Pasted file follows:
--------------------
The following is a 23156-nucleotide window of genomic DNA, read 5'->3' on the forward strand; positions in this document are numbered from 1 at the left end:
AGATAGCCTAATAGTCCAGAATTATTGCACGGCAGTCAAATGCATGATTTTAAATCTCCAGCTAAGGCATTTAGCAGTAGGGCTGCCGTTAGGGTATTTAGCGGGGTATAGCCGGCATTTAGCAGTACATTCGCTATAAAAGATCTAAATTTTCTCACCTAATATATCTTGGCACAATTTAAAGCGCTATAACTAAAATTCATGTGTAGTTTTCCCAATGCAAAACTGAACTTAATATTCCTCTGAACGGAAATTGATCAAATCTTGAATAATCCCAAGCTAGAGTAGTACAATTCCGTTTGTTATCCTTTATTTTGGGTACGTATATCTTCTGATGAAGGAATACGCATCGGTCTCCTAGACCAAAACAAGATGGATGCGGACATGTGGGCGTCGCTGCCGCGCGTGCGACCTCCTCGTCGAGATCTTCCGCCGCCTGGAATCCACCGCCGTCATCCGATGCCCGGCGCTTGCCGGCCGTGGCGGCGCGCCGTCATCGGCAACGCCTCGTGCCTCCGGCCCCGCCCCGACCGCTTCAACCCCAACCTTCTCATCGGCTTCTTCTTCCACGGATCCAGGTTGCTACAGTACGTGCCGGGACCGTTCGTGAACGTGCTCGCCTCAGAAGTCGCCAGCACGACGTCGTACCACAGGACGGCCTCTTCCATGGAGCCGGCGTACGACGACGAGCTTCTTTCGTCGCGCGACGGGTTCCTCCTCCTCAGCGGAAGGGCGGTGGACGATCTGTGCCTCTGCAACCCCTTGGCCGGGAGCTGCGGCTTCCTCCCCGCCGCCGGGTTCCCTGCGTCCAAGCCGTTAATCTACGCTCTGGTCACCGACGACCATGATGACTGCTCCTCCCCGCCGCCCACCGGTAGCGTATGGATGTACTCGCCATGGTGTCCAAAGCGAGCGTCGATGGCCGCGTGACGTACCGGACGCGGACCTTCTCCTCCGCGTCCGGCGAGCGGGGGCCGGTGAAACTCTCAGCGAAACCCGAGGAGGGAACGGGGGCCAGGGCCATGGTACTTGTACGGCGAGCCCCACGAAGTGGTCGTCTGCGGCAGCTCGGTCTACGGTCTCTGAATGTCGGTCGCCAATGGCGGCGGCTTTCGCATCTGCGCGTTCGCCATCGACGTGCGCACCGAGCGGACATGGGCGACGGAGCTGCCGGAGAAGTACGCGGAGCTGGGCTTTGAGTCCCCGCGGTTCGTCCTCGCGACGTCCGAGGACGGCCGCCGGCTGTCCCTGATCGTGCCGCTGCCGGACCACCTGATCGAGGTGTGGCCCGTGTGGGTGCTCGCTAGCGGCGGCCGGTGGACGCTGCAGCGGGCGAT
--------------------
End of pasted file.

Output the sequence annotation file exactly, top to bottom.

The following is a 23156-nucleotide window of genomic DNA, read 5'->3' on the forward strand; positions in this document are numbered from 1 at the left end:
AGATAGCCTAATAGTCCAGAATTATTGCACGGCAGTCAAATGCATGATTTTAAATCTCCAGCTAAGGCATTTAGCAGTAGGGCTGCCGTTAGGGTATTTAGCGGGGTATAGCCGGCATTTAGCAGTACATTCGCTATAAAAGATCTAAATTTTCTCACCTAATATATCTTGGCACAATTTAAAGCGCTATAACTAAAATTCATGTGTAGTTTTCCCAATGCAAAACTGAACTTAATATTCCTCTGAACGGAAATTGATCAAATCTTGAATAATCCCAAGCTAGAGTAGTACAATTCCGTTTGTTATCCTTTATTTTGGGTACGTATATCTTCTGATGAAGGAATACGCATCGGTCTCCTAGACCAAAACAAGATGGATGCGGACATGTGGGCGTCGCTGCCGCGCGTGCGACCTCCTCGTCGAGATCTTCCGCCGCCTGGAATCCACCGCCGTCATCCGATGCCCGGCGCTTGCCGGCCGTGGCGGCGCGCCGTCATCGGCAACGCCTCGTGCCTCCGGCCCCGCCCCGACCGCTTCAACCCCAACCTTCTCATCGGCTTCTTCTTCCACGGATCCAGGTTGCTACAGTACGTGCCGGGACCGTTCGTGAACGTGCTCGCCTCAGAAGTCGCCAGCACGACGTCGTACCACAGGACGGCCTCTTCCATGGAGCCGGCGTACGACGACGAGCTTCTTTCGTCGCGCGACGGGTTCCTCCTCCTCAGCGGAAGGGCGGTGGACGATCTGTGCCTCTGCAACCCCTTGGCCGGGAGCTGCGGCTTCCTCCCCGCCGCCGGGTTCCCTGCGTCCAAGCCGTTAATCTACGCTCTGGTCACCGACGACCATGATGACTGCTCCTCCCCGCCGCCCACCGGTAGCGTATGGATGTACTCGCCATGGTGTCCAAAGCGAGCGTCGATGGCCGCGTGACGTACCGGACGCGGACCTTCTCCTCCGCGTCCGGCGAGCGGGGGCCGGTGAAACTCTCAGCGAAACCCGAGGAGGGAACGGGGGCCAGGGCCATGGTACTTGTACGGCGAGCCCCACGAAGTGGTCGTCTGCGGCAGCTCGGTCTACGGTCTCTGAATGTCGGTCGCCAATGGCGGCGGCTTTCGCATCTGCGCGTTCGCCATCGACGTGCGCACCGAGCGGACATGGGCGACGGAGCTGCCGGAGAAGTACGCGGAGCTGGGCTTTGAGTCCCCGCGGTTCGTCCTCGCGACGTCCGAGGACGGCCGCCGGCTGTCCCTGATCGTGCCGCTGCCGGACCACCTGATCGAGGTGTGGCCCGTGTGGGTGCTCGCTAGCGGCGGCCGGTGGACGCTGCAGCGGGCGAT